In her first “ER” episode, “Day One,” you can see this in action when Leder tracks her lead doctors — Mark Greene (Anthony Edwards), Doug Ross (George Clooney), and Susan Lewis (Sherry Stringfield) — from a dark stairway out onto a sunlit helipad as a helicopter lands, hands off a few patients, and the doctors wheel them back inside. That outdoor scene features a few cuts, but once they’re inside the emergency room, Leder’s camera follows the first patient down the hallway and into an operating bay, roams around the nurses and doctors trying to help, and then smoothly pivots through the connecting doors to the little girl crying out for her mother. It’s one long take — no break for the doctors means no break for the audience, either.

“I don’t remember the episode, but we had not aired yet […] We were all working so hard, and Noah Wyle came up to me and said, ‘Mimi. Do you think anyone’s gonna like this show? What are we doing here?’ And I looked at him like he was an absolute alien. […] I said, ‘Man, this is great! What are you talking about? Everyone’s gonna love this!’ And guess what? They did! It’s not that I was being cocky or a know-it-all, it just felt so good and I liked it. Not everything I like, everyone else likes, too, but you know, whatever.”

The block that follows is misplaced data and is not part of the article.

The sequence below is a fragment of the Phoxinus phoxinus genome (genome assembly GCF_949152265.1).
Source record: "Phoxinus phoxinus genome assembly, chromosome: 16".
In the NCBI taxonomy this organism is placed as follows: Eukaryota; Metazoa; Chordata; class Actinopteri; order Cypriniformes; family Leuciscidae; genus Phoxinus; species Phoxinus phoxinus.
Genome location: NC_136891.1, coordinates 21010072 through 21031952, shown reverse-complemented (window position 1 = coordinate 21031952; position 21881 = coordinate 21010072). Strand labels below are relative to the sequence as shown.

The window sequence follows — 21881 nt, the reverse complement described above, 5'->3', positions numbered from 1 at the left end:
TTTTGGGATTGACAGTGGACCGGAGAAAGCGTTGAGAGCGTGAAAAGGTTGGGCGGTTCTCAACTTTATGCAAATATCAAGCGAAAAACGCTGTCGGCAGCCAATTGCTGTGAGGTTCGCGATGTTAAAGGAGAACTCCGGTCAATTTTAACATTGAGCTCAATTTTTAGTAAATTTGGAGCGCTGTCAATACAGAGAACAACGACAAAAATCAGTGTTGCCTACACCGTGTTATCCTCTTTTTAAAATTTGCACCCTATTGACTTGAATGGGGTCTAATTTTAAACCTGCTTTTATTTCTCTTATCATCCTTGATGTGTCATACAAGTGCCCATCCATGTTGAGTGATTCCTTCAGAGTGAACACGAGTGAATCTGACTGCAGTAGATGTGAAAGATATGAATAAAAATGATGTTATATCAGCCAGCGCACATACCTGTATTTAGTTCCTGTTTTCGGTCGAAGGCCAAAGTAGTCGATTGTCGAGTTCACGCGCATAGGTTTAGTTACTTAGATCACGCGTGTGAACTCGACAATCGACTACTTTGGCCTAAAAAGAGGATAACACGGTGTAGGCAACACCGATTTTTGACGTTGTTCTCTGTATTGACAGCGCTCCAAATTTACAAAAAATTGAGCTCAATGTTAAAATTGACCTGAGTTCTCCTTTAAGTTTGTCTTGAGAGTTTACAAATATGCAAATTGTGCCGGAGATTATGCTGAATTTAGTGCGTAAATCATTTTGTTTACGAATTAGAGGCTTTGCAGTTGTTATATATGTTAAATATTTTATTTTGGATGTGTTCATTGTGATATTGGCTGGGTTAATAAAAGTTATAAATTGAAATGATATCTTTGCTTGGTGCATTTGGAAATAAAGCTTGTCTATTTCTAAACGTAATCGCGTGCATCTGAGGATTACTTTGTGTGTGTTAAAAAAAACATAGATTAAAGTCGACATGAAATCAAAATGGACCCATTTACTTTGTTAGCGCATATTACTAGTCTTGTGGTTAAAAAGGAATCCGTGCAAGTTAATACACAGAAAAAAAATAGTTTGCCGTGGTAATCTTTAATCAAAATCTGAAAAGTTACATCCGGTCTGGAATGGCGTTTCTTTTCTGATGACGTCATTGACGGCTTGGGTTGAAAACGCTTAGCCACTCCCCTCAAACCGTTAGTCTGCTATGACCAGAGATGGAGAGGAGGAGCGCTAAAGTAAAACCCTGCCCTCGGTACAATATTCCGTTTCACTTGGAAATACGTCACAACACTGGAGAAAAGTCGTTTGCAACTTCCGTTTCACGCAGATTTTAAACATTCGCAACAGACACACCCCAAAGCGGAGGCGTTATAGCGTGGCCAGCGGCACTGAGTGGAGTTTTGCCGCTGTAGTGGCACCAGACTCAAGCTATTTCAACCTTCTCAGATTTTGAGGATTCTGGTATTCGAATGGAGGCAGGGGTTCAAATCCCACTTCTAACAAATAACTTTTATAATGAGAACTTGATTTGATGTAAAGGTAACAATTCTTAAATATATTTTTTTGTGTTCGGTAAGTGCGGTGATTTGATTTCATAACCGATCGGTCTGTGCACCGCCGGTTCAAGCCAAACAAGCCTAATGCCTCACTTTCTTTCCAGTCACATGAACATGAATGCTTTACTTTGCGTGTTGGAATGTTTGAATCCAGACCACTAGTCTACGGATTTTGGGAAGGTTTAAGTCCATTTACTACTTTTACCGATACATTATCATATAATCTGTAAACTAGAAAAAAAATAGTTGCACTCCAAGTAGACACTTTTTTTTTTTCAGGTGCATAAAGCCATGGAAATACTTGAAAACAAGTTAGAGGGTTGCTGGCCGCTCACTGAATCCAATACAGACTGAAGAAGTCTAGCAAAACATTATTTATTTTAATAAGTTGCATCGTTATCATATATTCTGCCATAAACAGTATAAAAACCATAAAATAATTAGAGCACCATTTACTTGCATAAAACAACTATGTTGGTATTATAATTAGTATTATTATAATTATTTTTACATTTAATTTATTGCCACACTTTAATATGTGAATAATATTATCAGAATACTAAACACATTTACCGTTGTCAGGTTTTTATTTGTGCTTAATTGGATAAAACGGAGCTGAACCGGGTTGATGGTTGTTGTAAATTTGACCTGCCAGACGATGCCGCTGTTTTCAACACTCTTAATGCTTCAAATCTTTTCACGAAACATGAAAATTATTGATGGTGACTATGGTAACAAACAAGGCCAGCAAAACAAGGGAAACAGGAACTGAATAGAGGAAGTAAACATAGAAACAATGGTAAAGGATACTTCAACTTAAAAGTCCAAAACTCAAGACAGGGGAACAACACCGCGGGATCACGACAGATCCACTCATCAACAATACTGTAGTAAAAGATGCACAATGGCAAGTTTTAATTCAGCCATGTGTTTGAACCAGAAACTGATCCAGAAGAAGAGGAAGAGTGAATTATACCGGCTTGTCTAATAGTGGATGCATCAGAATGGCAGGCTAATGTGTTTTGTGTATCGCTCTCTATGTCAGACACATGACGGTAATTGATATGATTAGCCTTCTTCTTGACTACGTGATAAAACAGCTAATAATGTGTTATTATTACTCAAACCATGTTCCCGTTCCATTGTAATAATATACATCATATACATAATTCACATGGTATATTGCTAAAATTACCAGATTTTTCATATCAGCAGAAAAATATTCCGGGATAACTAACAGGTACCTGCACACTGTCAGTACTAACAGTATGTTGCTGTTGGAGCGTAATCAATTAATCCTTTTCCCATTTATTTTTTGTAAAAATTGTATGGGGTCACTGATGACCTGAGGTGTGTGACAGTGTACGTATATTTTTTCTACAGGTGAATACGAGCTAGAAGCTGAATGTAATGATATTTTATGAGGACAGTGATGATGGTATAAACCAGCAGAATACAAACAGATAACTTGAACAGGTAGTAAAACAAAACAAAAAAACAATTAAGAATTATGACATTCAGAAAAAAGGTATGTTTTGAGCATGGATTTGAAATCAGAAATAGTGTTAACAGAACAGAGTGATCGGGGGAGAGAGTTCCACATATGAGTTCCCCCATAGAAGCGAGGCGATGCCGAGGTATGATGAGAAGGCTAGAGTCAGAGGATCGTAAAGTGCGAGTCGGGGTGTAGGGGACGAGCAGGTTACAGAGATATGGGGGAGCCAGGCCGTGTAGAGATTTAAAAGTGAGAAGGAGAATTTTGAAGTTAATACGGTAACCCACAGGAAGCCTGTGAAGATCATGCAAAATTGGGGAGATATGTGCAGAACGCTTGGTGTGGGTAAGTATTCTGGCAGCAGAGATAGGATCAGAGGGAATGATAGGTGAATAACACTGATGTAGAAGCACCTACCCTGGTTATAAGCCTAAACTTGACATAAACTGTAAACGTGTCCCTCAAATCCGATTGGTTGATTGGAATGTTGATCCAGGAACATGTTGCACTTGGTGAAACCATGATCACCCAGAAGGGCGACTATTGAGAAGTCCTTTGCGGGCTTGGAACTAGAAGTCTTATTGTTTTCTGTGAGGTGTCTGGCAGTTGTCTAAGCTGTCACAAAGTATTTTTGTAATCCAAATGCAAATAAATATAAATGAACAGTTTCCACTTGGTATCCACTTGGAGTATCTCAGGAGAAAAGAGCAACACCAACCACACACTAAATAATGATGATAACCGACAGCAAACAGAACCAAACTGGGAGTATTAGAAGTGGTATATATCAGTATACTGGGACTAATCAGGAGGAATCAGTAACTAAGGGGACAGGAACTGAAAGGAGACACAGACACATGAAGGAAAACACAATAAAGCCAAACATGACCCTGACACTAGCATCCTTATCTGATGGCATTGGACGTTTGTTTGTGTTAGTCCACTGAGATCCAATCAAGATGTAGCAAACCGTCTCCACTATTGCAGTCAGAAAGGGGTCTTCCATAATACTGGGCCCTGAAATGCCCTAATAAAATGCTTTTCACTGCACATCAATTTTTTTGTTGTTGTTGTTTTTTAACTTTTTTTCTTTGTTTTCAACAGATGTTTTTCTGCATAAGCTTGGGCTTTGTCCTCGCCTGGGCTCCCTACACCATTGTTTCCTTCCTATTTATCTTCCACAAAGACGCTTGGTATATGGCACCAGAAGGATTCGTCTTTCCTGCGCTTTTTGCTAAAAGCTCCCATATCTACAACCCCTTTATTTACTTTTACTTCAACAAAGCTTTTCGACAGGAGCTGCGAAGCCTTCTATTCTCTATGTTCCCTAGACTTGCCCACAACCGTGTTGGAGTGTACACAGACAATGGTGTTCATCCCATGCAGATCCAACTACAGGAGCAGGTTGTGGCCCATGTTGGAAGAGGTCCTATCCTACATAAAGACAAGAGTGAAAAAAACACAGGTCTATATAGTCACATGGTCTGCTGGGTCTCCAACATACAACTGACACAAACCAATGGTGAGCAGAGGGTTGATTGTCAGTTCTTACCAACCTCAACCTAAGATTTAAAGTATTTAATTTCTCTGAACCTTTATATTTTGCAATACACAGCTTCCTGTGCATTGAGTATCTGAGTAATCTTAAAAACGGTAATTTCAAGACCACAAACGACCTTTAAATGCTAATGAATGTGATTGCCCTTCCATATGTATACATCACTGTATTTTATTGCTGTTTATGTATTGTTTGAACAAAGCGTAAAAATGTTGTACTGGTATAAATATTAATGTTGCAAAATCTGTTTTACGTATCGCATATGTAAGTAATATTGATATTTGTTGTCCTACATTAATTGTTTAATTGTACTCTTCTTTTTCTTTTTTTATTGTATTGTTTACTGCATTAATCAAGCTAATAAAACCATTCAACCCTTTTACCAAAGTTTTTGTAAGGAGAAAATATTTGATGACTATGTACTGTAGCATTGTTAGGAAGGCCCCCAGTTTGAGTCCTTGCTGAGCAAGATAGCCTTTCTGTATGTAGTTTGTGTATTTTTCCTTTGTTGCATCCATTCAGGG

Leder’s instincts steered “ER” to unprecedented success. NBC had an immediate hit, as “ER” became the second highest-rated program on television in its first season (behind “Seinfeld,”) and it soon took over No. 1 for Seasons 2 and 3. With an average audience of nearly 31 million people over that time, the show spiked with 48 million viewers midway through its sophomore run. Meanwhile, “ER” won 22 Primetime Emmy Awards — including Best Drama Series and a Best Directing trophy for Leder.

Leder is feeling the same vibes she felt then around her latest project: the much-anticipated Apple TV+ series, “The Morning Show.”